Some activists say ageism in America should be the next movement. In fact, they wonder why it hasn’t happened already, considering how many people ageism affects (think of all those boomers and millennials behind them). A manifesto and declaration are even ready to go. Next comes the uprising?
So, what do you think? What, if anything, can recent movements teach us about ageism activism? Is awareness leading toward a watershed movement behind ageism in America? Or, are we taking the anti-ageism movement too far?
“Our generation was pretty spoiled,” says [Dale] Kleber, 60. “We had it good. The economy was in a huge growth spurt. Some dips here and there, but nothing severe.” But a couple of years ago, Kleber hit a roadblock. He’d left [his work] and started looking for another job; he and his wife didn’t have quite enough saved to retire comfortably. He didn’t think he’d have trouble finding work.
Scores of applications later, with few callbacks and no offers, Kleber is close to admitting defeat — and admitting that age discrimination might be one of the biggest challenges his generation has faced.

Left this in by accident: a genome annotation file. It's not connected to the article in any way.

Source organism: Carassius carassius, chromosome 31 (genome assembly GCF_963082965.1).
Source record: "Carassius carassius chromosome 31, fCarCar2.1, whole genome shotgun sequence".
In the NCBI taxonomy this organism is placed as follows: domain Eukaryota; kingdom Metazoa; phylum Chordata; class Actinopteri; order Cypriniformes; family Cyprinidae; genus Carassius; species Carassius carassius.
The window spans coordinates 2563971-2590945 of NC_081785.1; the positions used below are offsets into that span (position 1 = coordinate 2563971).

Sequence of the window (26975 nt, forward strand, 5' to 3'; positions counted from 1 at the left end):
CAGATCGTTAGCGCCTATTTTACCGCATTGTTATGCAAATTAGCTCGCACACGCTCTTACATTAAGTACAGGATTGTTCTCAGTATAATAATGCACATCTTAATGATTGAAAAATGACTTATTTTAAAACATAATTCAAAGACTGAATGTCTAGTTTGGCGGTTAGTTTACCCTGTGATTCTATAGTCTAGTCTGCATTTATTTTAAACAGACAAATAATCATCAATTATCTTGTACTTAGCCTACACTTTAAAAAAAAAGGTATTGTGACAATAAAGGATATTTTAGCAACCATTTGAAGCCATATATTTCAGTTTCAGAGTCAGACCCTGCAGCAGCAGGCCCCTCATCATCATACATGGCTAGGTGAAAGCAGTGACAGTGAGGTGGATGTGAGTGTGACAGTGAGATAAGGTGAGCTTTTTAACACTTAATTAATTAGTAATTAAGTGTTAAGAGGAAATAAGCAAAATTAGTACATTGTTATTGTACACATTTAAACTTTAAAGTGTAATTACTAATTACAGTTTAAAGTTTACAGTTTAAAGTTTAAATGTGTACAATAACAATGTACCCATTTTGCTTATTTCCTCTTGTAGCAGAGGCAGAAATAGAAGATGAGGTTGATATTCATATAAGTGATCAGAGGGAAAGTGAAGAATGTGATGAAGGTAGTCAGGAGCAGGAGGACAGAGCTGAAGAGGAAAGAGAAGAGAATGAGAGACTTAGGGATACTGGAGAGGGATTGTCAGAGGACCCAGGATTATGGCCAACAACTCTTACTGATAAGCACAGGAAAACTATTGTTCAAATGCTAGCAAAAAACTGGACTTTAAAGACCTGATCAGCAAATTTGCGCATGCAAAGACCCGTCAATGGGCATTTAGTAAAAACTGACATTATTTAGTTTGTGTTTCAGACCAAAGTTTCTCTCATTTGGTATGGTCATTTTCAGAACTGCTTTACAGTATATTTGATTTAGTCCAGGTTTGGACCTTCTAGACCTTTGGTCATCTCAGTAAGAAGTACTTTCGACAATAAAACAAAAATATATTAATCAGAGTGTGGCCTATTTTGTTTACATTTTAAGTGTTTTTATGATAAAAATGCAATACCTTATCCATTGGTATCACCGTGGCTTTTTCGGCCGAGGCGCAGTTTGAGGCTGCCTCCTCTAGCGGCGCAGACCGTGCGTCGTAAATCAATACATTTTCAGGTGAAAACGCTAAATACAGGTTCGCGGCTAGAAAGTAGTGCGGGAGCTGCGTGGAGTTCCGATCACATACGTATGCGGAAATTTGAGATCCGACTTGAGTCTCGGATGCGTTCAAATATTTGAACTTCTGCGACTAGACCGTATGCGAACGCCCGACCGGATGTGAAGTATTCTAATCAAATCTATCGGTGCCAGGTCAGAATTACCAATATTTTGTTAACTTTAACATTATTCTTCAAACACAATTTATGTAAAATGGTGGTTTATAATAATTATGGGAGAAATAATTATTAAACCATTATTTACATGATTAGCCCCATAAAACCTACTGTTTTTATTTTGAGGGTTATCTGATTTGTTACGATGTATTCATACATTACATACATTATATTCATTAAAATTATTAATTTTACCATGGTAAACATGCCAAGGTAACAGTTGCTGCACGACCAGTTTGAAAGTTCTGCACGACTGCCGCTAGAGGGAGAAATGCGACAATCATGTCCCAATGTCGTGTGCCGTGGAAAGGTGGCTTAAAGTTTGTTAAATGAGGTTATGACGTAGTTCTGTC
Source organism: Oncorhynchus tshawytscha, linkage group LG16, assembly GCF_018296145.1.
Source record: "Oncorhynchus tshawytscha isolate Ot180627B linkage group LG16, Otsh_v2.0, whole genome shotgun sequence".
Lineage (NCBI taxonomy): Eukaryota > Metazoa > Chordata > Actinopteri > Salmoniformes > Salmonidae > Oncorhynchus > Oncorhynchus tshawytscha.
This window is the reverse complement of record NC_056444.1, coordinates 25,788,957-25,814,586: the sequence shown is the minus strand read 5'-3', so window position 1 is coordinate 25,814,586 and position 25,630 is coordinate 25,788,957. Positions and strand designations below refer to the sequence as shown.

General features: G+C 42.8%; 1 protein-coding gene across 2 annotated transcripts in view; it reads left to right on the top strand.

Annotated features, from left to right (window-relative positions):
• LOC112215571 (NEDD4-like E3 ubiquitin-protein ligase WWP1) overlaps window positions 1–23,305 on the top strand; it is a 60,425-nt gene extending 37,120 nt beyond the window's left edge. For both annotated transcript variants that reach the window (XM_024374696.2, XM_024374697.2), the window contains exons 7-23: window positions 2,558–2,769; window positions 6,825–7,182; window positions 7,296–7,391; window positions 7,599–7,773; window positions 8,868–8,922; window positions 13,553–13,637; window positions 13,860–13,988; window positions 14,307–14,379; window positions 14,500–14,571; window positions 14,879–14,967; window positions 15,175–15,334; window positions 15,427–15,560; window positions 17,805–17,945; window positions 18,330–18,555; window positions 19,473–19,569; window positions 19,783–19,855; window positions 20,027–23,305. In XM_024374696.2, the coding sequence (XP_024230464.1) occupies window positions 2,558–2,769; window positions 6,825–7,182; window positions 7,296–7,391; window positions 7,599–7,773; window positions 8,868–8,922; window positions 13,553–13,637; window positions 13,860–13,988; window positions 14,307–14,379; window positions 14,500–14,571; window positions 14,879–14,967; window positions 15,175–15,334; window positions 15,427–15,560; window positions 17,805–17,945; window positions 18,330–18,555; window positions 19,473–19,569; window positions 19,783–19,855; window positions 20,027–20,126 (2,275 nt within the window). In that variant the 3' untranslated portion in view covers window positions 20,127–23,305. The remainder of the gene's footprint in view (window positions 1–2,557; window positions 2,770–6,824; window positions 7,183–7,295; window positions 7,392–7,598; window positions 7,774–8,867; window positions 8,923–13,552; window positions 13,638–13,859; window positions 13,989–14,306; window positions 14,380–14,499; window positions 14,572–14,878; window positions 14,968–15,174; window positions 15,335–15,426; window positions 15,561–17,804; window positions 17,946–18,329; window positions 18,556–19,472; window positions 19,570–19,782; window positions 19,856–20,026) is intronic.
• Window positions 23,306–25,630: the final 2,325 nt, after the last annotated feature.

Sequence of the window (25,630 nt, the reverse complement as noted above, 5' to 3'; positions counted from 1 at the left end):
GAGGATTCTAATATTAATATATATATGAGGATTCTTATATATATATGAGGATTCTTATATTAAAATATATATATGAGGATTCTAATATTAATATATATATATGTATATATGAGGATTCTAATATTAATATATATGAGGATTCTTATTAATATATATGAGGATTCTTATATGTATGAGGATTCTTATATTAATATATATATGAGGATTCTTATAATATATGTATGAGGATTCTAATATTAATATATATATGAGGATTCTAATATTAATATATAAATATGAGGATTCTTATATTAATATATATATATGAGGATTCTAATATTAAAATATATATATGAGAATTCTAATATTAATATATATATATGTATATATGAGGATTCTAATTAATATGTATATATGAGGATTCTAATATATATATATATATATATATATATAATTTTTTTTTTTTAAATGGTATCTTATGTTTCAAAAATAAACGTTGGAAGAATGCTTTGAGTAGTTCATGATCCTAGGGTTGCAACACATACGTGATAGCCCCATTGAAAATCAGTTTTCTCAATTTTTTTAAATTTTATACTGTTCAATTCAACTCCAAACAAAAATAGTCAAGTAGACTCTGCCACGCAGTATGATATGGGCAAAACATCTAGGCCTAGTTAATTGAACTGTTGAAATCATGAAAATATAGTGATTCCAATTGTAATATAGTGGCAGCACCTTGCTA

[Ashton Applewhite:] The tool that catalyzed the women’s movement was consciousness raising… [W]omen came together and realized that what they had been considering personal problems—they were frustrated at work or their lives didn’t have a purpose or their children weren’t blond enough or their boobs weren’t big enough or whatever it was—were not personal problems.
This is the very similar to what we think now: “My chin isn’t what it used to be,” or, “I can’t get a raise.” These are not personal problems; these are widely shared political problems that require collective action. If it calls to you, start a consciousness raising group, get together and talk about your attitudes towards ageing. Ultimately, that will bring you to the next step, which is to look at where these messages come from and what purpose they serve.
Ageism is so hard to root out because it allows us to ward off a paralyzing fact with a pleasing fiction. It lets us fool ourselves, for a time, into believing that we’ll never die. It’s not a paradox that ageists are dissing their future selves—it’s the whole point of the exercise.
Like sexual abuse, [age-related abuse and neglect] are traumatic and often go underreported by victims because of the fear of not being believed and/or of a resulting retaliation for speaking out. Often an older adult’s complaints may be dismissed as the ravings of an incompetent mind—thus adding personal degradation to the process.
Given all this, tell us what you think about ageism in America in the comments below.